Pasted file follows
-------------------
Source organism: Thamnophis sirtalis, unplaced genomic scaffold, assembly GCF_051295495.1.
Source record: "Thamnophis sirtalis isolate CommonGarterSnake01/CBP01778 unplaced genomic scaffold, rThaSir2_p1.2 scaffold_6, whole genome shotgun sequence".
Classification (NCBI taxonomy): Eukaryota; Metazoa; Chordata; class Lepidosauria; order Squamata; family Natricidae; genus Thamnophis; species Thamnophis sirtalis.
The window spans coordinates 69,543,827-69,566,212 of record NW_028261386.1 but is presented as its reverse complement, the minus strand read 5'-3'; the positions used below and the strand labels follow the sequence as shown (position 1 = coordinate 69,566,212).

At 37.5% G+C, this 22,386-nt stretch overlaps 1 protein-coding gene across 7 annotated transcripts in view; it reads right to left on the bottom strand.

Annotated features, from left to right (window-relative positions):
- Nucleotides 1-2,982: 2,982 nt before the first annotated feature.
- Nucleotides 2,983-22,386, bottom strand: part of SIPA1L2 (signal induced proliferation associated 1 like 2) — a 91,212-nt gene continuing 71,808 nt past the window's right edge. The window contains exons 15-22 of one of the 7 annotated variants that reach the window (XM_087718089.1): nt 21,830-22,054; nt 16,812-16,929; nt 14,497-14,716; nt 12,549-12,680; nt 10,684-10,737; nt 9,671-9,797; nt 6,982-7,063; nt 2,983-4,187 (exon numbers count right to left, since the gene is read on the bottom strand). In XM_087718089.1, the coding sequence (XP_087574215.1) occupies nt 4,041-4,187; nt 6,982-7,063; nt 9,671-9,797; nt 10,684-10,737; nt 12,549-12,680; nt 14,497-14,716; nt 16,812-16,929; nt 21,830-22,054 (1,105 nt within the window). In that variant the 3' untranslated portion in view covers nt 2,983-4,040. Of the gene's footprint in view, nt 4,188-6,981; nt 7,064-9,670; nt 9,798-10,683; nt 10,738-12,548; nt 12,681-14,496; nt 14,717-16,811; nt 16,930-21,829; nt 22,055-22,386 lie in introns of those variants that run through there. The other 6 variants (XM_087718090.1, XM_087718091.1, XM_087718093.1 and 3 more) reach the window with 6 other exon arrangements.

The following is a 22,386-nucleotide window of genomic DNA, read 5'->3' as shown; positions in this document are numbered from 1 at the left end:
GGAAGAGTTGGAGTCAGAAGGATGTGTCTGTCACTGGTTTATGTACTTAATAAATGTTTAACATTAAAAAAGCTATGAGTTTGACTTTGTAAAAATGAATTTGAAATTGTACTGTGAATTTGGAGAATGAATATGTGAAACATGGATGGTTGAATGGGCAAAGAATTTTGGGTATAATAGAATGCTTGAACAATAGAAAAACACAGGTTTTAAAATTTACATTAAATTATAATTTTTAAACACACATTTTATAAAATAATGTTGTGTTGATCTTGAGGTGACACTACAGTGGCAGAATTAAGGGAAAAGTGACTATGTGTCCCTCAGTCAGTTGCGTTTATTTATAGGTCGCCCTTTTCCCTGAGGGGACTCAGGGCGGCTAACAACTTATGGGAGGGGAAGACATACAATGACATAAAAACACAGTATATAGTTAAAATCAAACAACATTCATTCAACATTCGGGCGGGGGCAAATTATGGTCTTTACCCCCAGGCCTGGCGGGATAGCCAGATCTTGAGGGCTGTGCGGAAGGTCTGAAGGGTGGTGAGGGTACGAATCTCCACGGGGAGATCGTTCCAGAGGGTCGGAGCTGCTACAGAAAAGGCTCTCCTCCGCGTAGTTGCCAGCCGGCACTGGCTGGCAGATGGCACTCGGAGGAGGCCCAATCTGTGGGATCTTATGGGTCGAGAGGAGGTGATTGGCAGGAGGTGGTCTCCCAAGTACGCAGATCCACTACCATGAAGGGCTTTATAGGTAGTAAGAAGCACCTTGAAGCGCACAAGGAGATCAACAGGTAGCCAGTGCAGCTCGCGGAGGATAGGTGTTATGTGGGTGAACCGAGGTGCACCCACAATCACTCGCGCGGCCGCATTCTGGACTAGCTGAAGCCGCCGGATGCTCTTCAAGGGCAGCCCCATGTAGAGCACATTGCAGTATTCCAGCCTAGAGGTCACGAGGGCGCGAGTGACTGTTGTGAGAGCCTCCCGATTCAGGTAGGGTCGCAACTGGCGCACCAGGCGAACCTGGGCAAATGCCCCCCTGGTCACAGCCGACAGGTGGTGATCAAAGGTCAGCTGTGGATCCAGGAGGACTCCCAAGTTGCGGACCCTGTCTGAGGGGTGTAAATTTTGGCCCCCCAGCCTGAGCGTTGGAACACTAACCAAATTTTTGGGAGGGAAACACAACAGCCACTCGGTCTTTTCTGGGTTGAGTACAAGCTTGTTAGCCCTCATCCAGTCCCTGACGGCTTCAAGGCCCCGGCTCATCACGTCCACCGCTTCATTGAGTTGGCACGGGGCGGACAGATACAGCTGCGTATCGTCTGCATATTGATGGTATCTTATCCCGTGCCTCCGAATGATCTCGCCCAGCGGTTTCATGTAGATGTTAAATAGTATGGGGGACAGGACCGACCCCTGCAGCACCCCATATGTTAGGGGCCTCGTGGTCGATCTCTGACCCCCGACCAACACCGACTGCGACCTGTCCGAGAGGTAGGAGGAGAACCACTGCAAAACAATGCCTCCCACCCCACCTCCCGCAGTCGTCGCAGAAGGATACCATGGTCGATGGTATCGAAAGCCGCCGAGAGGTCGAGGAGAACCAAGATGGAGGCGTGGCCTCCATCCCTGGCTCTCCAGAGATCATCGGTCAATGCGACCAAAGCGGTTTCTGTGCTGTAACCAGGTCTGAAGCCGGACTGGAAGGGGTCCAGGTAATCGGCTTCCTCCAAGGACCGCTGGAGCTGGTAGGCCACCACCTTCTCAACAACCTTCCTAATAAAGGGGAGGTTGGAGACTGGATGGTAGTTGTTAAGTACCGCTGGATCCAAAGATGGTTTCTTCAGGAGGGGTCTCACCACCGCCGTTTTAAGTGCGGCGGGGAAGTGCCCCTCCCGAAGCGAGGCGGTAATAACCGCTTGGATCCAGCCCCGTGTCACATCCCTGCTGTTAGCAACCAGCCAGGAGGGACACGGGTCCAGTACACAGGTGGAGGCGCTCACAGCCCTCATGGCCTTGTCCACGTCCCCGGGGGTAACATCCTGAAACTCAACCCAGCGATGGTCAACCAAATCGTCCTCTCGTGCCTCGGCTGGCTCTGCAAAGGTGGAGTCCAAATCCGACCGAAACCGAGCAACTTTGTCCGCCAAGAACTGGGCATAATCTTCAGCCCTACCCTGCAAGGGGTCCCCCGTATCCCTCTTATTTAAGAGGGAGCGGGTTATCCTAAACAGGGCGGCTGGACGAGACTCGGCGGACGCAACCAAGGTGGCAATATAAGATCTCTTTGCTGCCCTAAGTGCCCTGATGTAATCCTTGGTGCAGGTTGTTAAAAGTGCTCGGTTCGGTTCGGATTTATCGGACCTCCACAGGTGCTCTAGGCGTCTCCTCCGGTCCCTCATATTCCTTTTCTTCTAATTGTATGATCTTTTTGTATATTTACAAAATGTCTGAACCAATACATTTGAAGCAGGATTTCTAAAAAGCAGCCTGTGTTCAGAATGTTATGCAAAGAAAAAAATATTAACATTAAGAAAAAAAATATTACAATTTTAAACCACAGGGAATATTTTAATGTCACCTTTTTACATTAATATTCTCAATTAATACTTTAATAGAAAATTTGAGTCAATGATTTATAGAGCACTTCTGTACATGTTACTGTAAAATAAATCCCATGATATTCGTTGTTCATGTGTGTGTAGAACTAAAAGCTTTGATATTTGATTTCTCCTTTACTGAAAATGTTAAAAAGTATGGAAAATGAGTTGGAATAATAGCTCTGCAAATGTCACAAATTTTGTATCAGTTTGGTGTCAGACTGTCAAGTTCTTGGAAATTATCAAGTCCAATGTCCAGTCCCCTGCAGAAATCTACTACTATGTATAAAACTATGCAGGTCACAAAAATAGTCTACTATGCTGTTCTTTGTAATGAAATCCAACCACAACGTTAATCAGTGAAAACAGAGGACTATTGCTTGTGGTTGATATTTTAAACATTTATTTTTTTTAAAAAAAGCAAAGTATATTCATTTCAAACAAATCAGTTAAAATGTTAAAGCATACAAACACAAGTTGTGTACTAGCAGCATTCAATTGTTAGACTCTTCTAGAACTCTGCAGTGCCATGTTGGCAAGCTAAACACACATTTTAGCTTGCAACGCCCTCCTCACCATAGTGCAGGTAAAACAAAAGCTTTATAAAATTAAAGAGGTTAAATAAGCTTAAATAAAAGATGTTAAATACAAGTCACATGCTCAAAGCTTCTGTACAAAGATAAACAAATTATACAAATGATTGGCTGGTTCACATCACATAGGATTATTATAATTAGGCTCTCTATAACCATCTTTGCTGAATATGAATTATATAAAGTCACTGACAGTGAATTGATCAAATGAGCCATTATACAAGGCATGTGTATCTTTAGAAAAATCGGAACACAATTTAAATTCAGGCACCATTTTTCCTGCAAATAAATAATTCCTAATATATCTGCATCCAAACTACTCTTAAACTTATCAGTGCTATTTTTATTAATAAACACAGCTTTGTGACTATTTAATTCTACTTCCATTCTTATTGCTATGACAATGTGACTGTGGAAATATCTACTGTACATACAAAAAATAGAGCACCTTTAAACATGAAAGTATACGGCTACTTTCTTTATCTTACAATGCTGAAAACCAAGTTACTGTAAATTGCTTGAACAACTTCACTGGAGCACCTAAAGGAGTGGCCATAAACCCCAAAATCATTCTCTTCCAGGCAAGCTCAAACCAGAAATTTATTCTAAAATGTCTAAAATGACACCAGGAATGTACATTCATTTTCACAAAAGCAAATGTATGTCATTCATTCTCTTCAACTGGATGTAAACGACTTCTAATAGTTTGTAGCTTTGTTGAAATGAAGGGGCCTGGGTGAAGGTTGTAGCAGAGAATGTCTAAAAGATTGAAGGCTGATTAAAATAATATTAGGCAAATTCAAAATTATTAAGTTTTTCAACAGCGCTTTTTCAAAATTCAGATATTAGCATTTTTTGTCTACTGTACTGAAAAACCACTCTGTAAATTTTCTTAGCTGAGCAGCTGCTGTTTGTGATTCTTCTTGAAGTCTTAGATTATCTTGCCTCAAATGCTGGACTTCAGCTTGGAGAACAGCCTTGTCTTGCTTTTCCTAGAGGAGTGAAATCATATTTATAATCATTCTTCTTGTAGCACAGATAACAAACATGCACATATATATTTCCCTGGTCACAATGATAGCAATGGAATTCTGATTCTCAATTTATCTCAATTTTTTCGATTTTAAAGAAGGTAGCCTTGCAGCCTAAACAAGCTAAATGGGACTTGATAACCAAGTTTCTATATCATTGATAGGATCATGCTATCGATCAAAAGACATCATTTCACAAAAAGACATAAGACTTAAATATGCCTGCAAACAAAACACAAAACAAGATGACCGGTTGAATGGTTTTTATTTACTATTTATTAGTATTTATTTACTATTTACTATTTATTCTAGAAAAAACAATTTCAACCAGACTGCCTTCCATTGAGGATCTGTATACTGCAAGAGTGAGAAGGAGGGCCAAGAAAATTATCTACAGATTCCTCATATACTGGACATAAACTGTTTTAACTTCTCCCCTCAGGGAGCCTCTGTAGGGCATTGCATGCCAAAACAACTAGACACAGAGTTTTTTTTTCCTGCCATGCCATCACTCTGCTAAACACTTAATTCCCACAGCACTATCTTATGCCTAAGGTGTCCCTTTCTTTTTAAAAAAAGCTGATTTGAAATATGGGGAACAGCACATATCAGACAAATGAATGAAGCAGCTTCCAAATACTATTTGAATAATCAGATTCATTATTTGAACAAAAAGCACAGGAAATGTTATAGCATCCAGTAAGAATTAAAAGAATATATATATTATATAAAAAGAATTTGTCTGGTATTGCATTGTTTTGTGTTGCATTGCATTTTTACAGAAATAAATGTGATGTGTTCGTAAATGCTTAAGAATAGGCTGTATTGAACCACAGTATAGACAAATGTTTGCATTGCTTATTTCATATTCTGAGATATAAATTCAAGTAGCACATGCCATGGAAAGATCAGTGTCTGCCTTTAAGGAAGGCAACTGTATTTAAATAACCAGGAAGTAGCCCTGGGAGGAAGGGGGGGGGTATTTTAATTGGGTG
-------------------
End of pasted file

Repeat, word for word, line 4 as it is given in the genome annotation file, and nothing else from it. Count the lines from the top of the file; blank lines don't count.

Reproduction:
The window spans coordinates 69,543,827-69,566,212 of record NW_028261386.1 but is presented as its reverse complement, the minus strand read 5'-3'; the positions used below and the strand labels follow the sequence as shown (position 1 = coordinate 69,566,212).